So, I'm attending the Brampton Real Estate Board's Realtor Exposition today and I took a really interesting course today on multiple offers and how to manage them. And during the course, the instructor talked about the impact of multiple offers on condominium properties and how some Agreements of Purchase and Sale are being denied for completion by the lender's insurance i.e. CMHC.
A quick note: if you are putting less than 20% down on the purchase of a property (whether condominium or freehold), the mortgage must be insured - and these are usually insured either by CMHC (Canada Mortgage & Housing Corporation) or Genworth Financial. And yes, you pay for the insurance - this is done at the time of you getting the mortgage and the cost is usually added on to your mortgage.
But CMHC and Genworth Financial have cracked down over the last couple of years on extending insurance for properties that are part of some condominium corporations. Why, you ask? Simple, the condominium corporations are not being correctly managed by the Board of Directors (owners in the complex). The Board of Directors are owners just like you, and they receive professional guidance from the property manager and property management company. But sometimes, the Board of Directors doesn't listen to that professional advice...
When you have short-sighted owners who are on the Board of Directors and they either want to limit increases in condo fees or worse - reduce them! - these are the types of owners who, in my opinion, should not be elected to the Board. Most of the time, they want to reduce the condo fees for their own personal gains - either because they themselves aren't planning on living in the complex for a long time, or because they want to get re-elected to the Board.
Realistically, it makes sense to me that condominium fees should increase every year. Not by a lot - but by the expected amount that the Board of Directors (with the professional advice from the property management company) is expecting the costs of running the corporation to increase. That means, that if overall bills are expected to go up by 5%, then this is the minimum increase that should be charged to the owners. Simple, right?
Condo corporations also complete reserve fund studies - in depth studies every 3 years, as required by law. These studies identify long-term projects (like paving driveways, re-shingling roofs, etc) and the future expected costs of these long-term projects. It makes sense to me that future expected costs should be 'pro-rated' backwards to the current day. So for example, let's say that expectations are that the driveway and paved areas of the complex will need to be replaced in 10 years and that the future expected cost will be $500,000. This means that over the next 10 years leading up to the replacement time that $50,000 per year needs to be 'banked' towards this expense. And this $50,000 gets divided by the same percentage that each unit pays in monthly condo fees - so it's not a lot each month. It's the fairest way of banking money towards future projects.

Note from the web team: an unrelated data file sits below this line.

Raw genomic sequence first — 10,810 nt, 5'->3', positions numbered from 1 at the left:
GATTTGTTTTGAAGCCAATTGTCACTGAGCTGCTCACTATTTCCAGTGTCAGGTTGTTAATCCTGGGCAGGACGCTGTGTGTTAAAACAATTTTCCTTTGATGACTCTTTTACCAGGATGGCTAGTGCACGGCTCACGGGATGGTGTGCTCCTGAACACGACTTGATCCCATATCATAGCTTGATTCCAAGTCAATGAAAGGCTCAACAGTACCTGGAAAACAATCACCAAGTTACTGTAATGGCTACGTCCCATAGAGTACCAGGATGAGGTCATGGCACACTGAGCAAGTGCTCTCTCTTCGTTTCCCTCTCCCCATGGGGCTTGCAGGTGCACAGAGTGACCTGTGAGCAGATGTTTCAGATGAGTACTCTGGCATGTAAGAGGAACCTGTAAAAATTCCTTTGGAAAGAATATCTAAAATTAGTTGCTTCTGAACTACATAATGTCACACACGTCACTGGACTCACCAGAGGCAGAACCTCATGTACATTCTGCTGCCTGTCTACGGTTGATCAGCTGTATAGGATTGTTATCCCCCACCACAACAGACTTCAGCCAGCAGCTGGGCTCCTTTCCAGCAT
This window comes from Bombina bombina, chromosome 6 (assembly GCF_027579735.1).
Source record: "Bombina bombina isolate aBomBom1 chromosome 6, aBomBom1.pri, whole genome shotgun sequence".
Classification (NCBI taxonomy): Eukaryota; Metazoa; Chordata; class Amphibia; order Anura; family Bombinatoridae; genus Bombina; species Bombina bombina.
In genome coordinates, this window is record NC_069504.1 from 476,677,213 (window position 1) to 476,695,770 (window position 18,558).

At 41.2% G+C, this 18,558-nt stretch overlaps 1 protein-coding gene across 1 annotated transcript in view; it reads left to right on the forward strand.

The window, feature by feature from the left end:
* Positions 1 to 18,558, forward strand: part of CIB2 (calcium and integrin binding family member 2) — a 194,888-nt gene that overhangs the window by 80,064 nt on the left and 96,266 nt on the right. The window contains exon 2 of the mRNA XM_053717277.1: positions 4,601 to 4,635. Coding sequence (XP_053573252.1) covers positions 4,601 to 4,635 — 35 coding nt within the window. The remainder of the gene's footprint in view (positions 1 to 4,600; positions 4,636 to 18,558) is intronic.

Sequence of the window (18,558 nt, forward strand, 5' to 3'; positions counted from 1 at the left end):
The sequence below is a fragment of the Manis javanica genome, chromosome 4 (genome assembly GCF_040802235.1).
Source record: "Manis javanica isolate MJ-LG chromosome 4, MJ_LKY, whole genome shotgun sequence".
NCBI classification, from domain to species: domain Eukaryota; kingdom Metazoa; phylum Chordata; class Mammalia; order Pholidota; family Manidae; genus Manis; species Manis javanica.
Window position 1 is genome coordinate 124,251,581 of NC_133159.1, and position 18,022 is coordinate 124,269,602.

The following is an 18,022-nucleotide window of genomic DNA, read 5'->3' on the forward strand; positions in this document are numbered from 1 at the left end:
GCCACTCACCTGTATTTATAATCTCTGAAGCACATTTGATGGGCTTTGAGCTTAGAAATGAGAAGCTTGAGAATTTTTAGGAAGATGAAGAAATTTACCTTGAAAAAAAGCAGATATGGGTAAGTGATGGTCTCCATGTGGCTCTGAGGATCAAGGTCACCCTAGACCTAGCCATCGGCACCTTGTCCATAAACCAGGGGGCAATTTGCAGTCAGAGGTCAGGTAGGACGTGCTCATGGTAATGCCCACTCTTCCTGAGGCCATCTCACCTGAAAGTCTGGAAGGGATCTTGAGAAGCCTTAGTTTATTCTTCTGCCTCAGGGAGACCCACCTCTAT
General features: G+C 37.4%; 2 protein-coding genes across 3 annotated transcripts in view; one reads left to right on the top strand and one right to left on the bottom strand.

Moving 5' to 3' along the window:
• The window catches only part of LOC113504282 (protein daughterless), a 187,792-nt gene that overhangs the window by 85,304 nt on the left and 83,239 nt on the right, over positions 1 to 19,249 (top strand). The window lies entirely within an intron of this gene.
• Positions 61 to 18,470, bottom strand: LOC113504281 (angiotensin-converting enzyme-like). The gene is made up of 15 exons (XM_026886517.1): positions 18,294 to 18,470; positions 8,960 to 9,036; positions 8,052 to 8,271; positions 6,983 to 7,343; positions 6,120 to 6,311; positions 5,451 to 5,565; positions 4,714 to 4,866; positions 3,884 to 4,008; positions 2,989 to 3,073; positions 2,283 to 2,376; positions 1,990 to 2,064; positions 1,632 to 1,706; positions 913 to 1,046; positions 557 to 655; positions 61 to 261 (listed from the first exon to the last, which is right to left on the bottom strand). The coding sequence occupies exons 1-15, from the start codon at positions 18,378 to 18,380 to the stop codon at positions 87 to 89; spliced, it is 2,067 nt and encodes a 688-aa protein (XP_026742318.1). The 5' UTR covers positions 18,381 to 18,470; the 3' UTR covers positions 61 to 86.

So, if you're a condo owner or contemplating buying a condominium apartment or townhouse, then educate yourself. Understand that condo corporations are by nature, non-profit. Next, understand that a portion of your monthly fees are being 'banked' towards future projects - just like you should be saving up money to change your roof if you own a regular, detached house. And, if you're a condo owner then get involved! Attend the Annual General Meeting, read the budget and any proposals to rule changes, etc. Be a contributing member!
Condo townhouses or apartments are a great lifestyle choice - and they are a perfect option for care-free living when well run by responsible owners. I've highlighted a couple of things to look out for when contemplating the condo lifestyle. And, if you're already a condo owner and want to get involved, do so. You'll get a great education and life experience that you can use in the future.
If you'd like to know more about condominiums and the different options of owning a home, just give me a call. I'm ready when you are...